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Oh, fuddle duddle. There goes the brand.

Until Wednesday night, it was shaping up as such a good week. There was Justin in a tête-à-tête with the Aga Khan, discussing pluralism, diversity, and respect for human rights. There he was, boldly championing the rights of transgender people. There he was, apologizing for the "great injustice" of the 1914 Komagata Maru incident. The positioning was perfect. The guy is practically a cross between Mahatma Gandhi and Nelson Mandela, but hotter and better looking. No wonder his ratings are through the roof.

And then he lost it. He almost started a brawl in Parliament. He crossed the floor, manhandled a member of the opposition, elbowed a female MP in the chest, and allegedly told people to "get the fuck out of the way."

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It came perilously close to contempt of Parliament.

The joke on Twitter was that Sunny Ways had morphed into Sonny Liston. But Sonny knew when and where not to throw a punch (or elbow). Mr. Trudeau allowed a fit of pique to get the better of him. Leaders aren't supposed to lose it – especially before the cameras, and most especially when they're performing as leader of the government in Parliament.

And leadership is the question that lingers over Mr. Trudeau's head. We know he's charming. We know his heart is pure. We know he stands for All Good Things. But how does he behave when he's frustrated and impatient? If his instinct is to throw a hissy fit, how will he react when he's in a real jam?

Embarrassingly, Mr. Trudeau was frustrated because he was trying to do the very same thing that the loathsome Conservatives did for all those years – cut off debate, shut down the opposition and take advantage of arcane procedural rules to ram through a controversial piece of legislation that many people think is odious. (In this case, it was the assisted-dying bill.)

When the bad guys did that sort of thing, they were accused of subverting the democratic process. But when the good guys do it, they are simply trying to express the will of the people through their duly elected representatives.

This contempt for the people who are doing the job that he used to do himself was perfectly predictable, of course. Every new government vows to restore civility, respect and transparency to Parliament. And every government eventually descends to the level of its predecessors. Unlike Mr. Trudeau, however, most prime ministers are wise enough to position themselves as slightly above the fray. The dignity of the office demands it.

Mr. Trudeau's real offence was not to manhandle parliamentarians. It was to disrespect the institution. Parliament is a strange beast. It's an unruly kindergarten of squabbling brats. Yet the institution rightly commands deference and respect. Perhaps because he's young and modern, Mr. Trudeau doesn't care much about all that. Perhaps because he regards himself as transformational, he has no taste for process and incremental change. Perhaps because he has styled himself as the People's Prime Minister – a casual guy who's available for every selfie – he forgot about the dignity with which he must conduct himself.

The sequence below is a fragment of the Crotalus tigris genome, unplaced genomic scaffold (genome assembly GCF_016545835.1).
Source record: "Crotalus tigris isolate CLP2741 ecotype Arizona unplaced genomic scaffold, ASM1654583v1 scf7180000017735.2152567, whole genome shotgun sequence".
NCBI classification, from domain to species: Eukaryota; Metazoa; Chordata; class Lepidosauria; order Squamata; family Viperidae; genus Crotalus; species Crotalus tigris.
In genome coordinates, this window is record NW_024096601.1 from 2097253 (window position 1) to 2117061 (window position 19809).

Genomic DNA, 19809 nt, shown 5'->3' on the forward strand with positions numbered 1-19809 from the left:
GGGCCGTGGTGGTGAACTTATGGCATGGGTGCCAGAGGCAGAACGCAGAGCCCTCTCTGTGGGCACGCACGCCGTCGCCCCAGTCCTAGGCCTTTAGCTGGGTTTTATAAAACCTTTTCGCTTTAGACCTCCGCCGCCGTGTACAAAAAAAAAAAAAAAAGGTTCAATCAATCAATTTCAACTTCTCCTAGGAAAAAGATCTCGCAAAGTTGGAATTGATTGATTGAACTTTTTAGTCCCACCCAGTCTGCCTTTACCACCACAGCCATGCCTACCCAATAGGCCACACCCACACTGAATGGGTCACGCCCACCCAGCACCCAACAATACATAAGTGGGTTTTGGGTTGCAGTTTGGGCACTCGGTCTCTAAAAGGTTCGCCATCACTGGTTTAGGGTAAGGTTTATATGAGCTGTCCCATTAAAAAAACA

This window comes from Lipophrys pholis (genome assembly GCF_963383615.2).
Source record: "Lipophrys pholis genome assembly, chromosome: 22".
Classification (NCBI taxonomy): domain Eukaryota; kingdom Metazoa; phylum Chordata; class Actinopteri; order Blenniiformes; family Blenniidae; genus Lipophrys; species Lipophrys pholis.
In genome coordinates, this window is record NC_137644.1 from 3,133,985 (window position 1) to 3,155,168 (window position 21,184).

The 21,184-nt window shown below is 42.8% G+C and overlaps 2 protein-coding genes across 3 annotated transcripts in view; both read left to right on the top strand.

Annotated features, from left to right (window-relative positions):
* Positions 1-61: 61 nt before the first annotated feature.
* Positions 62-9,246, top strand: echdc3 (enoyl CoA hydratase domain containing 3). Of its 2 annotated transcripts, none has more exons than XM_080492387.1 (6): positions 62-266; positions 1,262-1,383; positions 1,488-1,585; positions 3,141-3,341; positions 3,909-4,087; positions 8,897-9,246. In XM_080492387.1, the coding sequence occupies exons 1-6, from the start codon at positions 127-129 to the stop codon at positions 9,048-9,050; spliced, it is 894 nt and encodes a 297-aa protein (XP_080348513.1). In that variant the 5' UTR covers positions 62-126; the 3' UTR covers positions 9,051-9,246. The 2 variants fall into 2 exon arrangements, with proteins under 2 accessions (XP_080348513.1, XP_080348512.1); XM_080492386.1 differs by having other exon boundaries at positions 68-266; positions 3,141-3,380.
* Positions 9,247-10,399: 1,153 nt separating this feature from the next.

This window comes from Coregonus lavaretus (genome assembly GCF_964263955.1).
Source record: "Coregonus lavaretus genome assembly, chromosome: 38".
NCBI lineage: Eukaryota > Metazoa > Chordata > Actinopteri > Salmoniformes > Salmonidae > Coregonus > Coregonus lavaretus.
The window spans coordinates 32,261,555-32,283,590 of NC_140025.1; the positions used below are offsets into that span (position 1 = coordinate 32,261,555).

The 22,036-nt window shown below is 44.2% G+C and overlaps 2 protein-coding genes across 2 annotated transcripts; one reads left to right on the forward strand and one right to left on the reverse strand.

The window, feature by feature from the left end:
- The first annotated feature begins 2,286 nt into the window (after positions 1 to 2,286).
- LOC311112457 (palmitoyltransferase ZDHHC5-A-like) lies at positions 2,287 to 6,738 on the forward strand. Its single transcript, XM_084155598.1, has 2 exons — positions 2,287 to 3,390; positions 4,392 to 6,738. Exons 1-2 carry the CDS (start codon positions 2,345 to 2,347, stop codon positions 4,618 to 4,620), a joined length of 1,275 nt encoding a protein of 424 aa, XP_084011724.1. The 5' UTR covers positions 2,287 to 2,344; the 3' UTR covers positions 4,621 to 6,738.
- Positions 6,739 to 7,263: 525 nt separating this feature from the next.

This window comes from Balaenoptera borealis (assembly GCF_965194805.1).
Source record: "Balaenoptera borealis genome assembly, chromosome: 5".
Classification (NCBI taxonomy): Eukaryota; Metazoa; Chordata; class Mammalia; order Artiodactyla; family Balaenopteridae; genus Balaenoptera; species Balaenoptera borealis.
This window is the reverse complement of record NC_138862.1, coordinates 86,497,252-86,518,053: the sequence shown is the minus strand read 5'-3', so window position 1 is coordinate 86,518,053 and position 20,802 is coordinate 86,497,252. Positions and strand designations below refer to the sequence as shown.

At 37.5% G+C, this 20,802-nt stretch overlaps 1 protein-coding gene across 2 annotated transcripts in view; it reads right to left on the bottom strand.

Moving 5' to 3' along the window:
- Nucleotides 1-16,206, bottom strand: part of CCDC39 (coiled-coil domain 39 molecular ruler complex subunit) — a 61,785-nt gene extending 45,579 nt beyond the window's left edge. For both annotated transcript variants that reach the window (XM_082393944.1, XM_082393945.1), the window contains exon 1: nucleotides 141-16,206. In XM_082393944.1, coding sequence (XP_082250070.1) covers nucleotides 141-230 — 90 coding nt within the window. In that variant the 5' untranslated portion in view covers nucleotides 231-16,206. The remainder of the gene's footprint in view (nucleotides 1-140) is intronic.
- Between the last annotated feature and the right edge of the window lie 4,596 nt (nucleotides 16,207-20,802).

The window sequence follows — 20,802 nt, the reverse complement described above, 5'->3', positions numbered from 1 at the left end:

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His father wouldn't have made such a mistake. Pierre Trudeau gave people the impression that he was always in command as prime minister – even when he slid down bannisters or executed pirouettes behind the Queen. He was self-regulated to a fault. He, too, was a worldwide celebrity, but he acted as if he could take it or leave it. A lot of people hated his guts, but he didn't seem to care. Sometimes his son seems a bit too needy about all that.

Pierre was also a master of clever invective. He had the knack of showing contempt for parliamentarians without actually showing contempt for Parliament. Back in 1971 (when the f-off bomb was far more vulgar than it is today), Pierre allegedly uttered, or perhaps mouthed, those very words to two particularly annoying members of the opposition. His exchange with reporters on the matter became an instant classic:

"I didn't say anything," he insisted. "If these guys want to read lips and they want to see something into it, you know that's their problem." When a reporter asked him, "What were you thinking … when you moved your lips?" he responded, "What is the nature of your thoughts, gentlemen, when you say 'fuddle duddle' or something like that?"

Pierre was able to disarm people with his wit and cheek. Justin has disarmed people with his sunny ways and one-armed pushups. No one ever expected him to strong-arm them. His petulant breach of protocol and manners comes as a nasty surprise, because we've never seen that side of him before. Is it an aberration? Or is it a real flaw in his temperament? If so, it's not trivial. His discipline and his emotional intelligence failed him in a very public place. And it was a very easy test.

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About the Author

Margaret Wente is one of Canada's leading columnists. As a writer for The Globe and Mail, she provokes heated debate with her views on health care, education, and social issues. She is a winner of the National Newspaper Award for column-writing.Ms. Wente has had a diverse career in Canadian journalism as both a writer and an editor. More

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